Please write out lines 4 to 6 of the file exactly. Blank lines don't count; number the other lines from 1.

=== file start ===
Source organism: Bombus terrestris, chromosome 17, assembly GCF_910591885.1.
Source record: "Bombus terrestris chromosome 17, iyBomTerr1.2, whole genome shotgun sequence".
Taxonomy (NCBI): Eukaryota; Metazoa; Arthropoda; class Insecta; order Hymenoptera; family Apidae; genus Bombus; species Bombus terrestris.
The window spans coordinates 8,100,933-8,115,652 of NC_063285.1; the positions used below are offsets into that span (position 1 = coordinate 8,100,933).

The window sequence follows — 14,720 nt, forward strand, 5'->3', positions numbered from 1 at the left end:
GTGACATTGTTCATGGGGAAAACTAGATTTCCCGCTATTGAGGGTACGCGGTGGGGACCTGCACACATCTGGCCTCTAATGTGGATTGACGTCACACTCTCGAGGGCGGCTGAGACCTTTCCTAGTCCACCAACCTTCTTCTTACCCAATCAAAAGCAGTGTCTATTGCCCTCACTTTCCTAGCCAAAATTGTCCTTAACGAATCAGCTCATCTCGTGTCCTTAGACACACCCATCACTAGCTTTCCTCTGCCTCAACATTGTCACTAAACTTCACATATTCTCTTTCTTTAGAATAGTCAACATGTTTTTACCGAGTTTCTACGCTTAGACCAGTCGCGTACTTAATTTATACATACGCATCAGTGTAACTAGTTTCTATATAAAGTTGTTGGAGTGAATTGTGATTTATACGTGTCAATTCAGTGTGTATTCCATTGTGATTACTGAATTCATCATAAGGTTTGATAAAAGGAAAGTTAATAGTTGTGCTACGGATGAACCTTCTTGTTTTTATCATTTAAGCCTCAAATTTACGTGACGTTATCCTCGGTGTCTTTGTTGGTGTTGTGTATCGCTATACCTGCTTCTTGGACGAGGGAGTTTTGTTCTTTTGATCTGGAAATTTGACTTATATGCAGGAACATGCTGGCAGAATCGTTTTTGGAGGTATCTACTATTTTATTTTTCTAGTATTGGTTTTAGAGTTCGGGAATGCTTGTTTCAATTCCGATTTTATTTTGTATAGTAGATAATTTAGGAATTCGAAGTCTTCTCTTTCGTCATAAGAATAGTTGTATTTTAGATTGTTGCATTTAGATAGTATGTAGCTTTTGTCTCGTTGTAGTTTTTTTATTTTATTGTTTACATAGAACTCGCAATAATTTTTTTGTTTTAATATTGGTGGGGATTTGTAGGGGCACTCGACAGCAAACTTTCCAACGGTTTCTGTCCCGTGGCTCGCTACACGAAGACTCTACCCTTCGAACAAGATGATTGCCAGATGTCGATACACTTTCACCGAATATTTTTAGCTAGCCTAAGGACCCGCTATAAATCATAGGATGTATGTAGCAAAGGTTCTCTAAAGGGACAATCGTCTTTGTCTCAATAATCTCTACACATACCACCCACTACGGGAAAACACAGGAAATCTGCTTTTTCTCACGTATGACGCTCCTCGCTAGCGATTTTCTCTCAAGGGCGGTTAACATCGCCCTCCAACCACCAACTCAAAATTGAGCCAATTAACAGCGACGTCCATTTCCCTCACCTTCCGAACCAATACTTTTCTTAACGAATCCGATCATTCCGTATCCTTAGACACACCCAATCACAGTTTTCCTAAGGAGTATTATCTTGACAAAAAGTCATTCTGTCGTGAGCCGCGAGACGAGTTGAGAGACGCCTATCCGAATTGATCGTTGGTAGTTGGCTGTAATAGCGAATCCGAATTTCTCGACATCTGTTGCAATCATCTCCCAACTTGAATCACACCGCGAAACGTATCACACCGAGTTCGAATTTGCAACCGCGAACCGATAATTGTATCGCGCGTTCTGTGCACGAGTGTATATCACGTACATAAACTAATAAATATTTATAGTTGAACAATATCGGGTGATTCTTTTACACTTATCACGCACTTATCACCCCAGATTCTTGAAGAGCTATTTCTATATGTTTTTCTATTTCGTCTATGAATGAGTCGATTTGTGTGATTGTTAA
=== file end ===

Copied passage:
The window spans coordinates 8,100,933-8,115,652 of NC_063285.1; the positions used below are offsets into that span (position 1 = coordinate 8,100,933).

The window sequence follows — 14,720 nt, forward strand, 5'->3', positions numbered from 1 at the left end:
GTGACATTGTTCATGGGGAAAACTAGATTTCCCGCTATTGAGGGTACGCGGTGGGGACCTGCACACATCTGGCCTCTAATGTGGATTGACGTCACACTCTCGAGGGCGGCTGAGACCTTTCCTAGTCCACCAACCTTCTTCTTACCCAATCAAAAGCAGTGTCTATTGCCCTCACTTTCCTAGCCAAAATTGTCCTTAACGAATCAGCTCATCTCGTGTCCTTAGACACACCCATCACTAGCTTTCCTCTGCCTCAACATTGTCACTAAACTTCACATATTCTCTTTCTTTAGAATAGTCAACATGTTTTTACCGAGTTTCTACGCTTAGACCAGTCGCGTACTTAATTTATACATACGCATCAGTGTAACTAGTTTCTATATAAAGTTGTTGGAGTGAATTGTGATTTATACGTGTCAATTCAGTGTGTATTCCATTGTGATTACTGAATTCATCATAAGGTTTGATAAAAGGAAAGTTAATAGTTGTGCTACGGATGAACCTTCTTGTTTTTATCATTTAAGCCTCAAATTTACGTGACGTTATCCTCGGTGTCTTTGTTGGTGTTGTGTATCGCTATACCTGCTTCTTGGACGAGGGAGTTTTGTTCTTTTGATCTGGAAATTTGACTTATATGCAGGAACATGCTGGCAGAATCGTTTTTGGAGGTATCTACTATTTTATTTTTCTAGTATTGGTTTTAGAGTTCGGGAATGCTTGTTTCAATTCCGATTTTATTTTGTATAGTAGATAATTTAGGAATTCGAAGTCTTCTCTTTCGTCATAAGAATAGTTGTATTTTAGATTGTTGCATTTAGATAGTATGTAGCTTTTGTCTCGTTGTAGTTTTTTTATTTTATTGTTTACATAGAACTCGCAATAATTTTTTTGTTTTAATATTGGTGGGGATTTGTAGGGGCACTCGACAGCAAACTTTCCAACGGTTTCTGTCCCGTGGCTCGCTACACGAAGACTCTACCCTTCGAACAAGATGATTGCCAGATGTCGATACACTTTCACCGAATATTTTTAGCTAGCCTAAGGACCCGCTATAAATCATAGGATGTATGTAGCAAAGGTTCTCTAAAGGGACAATCGTCTTTGTCTCAATAATCTCTACACATACCACCCACTACGGGAAAACACAGGAAATCTGCTTTTTCTCACGTATGACGCTCCTCGCTAGCGATTTTCTCTCAAGGGCGGTTAACATCGCCCTCCAACCACCAACTCAAAATTGAGCCAATTAACAGCGACGTCCATTTCCCTCACCTTCCGAACCAATACTTTTCTTAACGAATCCGATCATTCCGTATCCTTAGACACACCCAATCACAGTTTTCCTAAGGAGTATTATCTTGACAAAAAGTCATTCTGTCGTGAGCCGCGAGACGAGTTGAGAGACGCCTATCCGAATTGATCGTTGGTAGTTGGCTGTAATAGCGAATCCGAATTTCTCGACATCTGTTGCAATCATCTCCCAACTTGAATCACACCGCGAAACGTATCACACCGAGTTCGAATTTGCAACCGCGAACCGATAATTGTATCGCGCGTTCTGTGCACGAGTGTATATCACGTACATAAACTAATAAATATTTATAGTTGAACAATATCGGGTGATTCTTTTACACTTATCACGCACTTATCACCCCAGATTCTTGAAGAGCTATTTCTATATGTTTTTCTATTTCGTCTATGAATGAGTCGATTTGTGTGATTGTTAA